Emma Bilardi - PMA 2:37
So, speaking of scaling up, can you talk us through how you built your current team?
Mike Polner 2:43
Yeah, so again, I would think a little bit about the stages that the business took, and then had to think about how product marketing would fit within that. So the first couple of hires we had on Eats product marketing specifically, were, not to use a sports analogy, I'm still looking for a better one, air quotes, athletes. And I think that these are people who were super analytical, I think a lot of them were honestly quite scrappy.
We really, in product marketing filled all the roles. So product marketers early on were expected to be able to think strategically as well as be able to execute, they were asked to think creatively as well as analytically, you have to work with performance marketing, and sometimes you have to write your own email copy. So the early product marketers we had on Eats were really super talented, really hard-working, scrappy, general product marketers who I think, fit the business at that time.
Emma Bilardi - PMA 3:43
Yeah. So I'm just wondering what the time frame looks like, and when you were looking, what you were looking for in PMMs at that point? Did those attributes change at all from senior to junior positions? Or did that change as you kind of scaled-up?
Mike Polner 4:04
Yeah, absolutely. I think I mentioned this a little bit earlier, but I really do think every time a team or a company doubles, it's a new team. So I think that there were these chapters, the first one of zero to two, zero to four, somewhere around there, that was the first stage. I did think there was some point probably around six or seven people, maybe when we started to scale, where I had too many direct reports.
That was the first moment for me where I would get this feeling where I was like, "Wow, I actually feel really stretched". And I think when that started to happen, that was my signal to scale. And that's what scaling felt like is I feel like it was like you're being pulled physically in so many different directions between one on ones and meetings and priorities and products.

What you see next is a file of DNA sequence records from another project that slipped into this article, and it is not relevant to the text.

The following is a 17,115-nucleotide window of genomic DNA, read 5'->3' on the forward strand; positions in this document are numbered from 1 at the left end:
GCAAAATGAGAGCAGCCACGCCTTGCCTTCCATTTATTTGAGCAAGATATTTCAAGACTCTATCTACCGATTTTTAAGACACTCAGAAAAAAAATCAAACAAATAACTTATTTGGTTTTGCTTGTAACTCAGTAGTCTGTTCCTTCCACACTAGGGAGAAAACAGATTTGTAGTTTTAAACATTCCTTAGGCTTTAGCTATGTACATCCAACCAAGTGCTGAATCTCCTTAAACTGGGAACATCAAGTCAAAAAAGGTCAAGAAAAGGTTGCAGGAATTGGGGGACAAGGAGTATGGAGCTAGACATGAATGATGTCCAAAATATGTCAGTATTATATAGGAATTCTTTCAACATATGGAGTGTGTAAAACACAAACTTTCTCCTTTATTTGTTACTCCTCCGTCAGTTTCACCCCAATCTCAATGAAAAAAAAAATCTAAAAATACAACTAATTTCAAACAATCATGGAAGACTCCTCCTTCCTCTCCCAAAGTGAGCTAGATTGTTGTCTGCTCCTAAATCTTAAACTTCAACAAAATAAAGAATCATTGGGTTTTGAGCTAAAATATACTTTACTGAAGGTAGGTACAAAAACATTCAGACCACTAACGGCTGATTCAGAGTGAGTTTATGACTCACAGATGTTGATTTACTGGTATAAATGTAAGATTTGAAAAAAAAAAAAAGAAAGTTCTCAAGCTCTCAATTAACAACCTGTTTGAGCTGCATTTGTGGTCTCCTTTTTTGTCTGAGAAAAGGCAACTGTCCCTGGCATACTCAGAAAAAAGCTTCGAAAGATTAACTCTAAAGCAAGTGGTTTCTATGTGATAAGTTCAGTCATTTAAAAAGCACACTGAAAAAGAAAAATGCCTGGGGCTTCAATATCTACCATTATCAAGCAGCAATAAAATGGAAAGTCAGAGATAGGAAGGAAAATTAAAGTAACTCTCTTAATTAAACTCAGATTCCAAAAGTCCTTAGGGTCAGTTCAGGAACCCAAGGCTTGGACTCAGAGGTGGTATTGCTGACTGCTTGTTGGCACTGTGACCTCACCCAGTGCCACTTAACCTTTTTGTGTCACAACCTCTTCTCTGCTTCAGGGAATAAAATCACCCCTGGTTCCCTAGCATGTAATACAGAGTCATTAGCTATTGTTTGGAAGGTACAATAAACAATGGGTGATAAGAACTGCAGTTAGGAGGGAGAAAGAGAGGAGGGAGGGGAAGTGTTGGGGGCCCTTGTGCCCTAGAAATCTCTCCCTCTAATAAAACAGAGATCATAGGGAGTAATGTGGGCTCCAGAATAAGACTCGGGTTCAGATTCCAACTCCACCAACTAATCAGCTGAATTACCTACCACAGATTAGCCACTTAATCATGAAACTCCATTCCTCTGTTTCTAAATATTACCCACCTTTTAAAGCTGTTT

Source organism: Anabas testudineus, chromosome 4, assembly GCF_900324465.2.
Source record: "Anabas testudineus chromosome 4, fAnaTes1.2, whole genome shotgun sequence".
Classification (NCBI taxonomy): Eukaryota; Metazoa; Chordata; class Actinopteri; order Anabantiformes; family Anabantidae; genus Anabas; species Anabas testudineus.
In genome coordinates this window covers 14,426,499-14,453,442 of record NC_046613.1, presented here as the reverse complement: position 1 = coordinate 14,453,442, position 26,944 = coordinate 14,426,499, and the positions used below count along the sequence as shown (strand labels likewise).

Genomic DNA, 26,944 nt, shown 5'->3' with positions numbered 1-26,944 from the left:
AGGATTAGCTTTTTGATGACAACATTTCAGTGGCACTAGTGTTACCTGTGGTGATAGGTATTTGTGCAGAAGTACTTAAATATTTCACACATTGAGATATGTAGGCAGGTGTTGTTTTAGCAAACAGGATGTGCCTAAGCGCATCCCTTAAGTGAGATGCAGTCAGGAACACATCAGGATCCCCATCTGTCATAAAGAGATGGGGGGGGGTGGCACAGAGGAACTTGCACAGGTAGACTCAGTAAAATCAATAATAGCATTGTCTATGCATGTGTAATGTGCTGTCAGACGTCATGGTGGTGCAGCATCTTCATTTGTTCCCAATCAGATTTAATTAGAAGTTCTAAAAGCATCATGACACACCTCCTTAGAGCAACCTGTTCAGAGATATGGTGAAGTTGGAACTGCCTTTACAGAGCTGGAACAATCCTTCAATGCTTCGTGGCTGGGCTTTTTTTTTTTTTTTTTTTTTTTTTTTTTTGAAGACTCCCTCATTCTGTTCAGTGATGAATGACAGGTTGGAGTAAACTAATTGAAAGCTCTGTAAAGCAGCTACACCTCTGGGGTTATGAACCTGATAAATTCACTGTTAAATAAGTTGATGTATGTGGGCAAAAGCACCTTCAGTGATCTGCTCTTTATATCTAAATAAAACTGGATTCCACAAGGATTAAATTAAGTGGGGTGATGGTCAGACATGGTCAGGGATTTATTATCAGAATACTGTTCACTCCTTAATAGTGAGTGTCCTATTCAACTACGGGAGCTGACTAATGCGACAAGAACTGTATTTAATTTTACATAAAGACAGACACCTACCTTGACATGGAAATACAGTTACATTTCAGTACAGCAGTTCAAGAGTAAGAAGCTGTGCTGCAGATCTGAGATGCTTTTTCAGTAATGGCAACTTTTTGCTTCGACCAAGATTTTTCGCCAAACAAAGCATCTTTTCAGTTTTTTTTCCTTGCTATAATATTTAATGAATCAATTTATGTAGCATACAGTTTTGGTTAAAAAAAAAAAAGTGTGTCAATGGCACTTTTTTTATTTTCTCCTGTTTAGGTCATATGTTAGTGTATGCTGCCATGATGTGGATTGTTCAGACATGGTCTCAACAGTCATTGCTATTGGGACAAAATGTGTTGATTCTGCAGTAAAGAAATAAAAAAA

That's when you start to need a management layer. To the point of the junior versus more senior employees, I think that management is a responsibility, and it's a big one. And I think that it is a natural point of people's career trajectory and career growth, to go from an IC to a manager. But I think that generally if you have a really thin middle layer, that's where people can either feel disempowered, or you don't scale the right way.
When I look for more senior leaders, I think I look for the things that make great product marketers, are you user-focused? Do you have a great ability to tell a story? Or do you have a spike in growth? But the element that I really stretch for is culture fit and what does that mean? Are you going to live out the values? Are you going to build the team? Are you going to be a supportive manager who's helping people learn and grow and develop? And I think that's the missing link that you really go from being a senior or a strong IC to being a manager and how that changes on the recruiting side.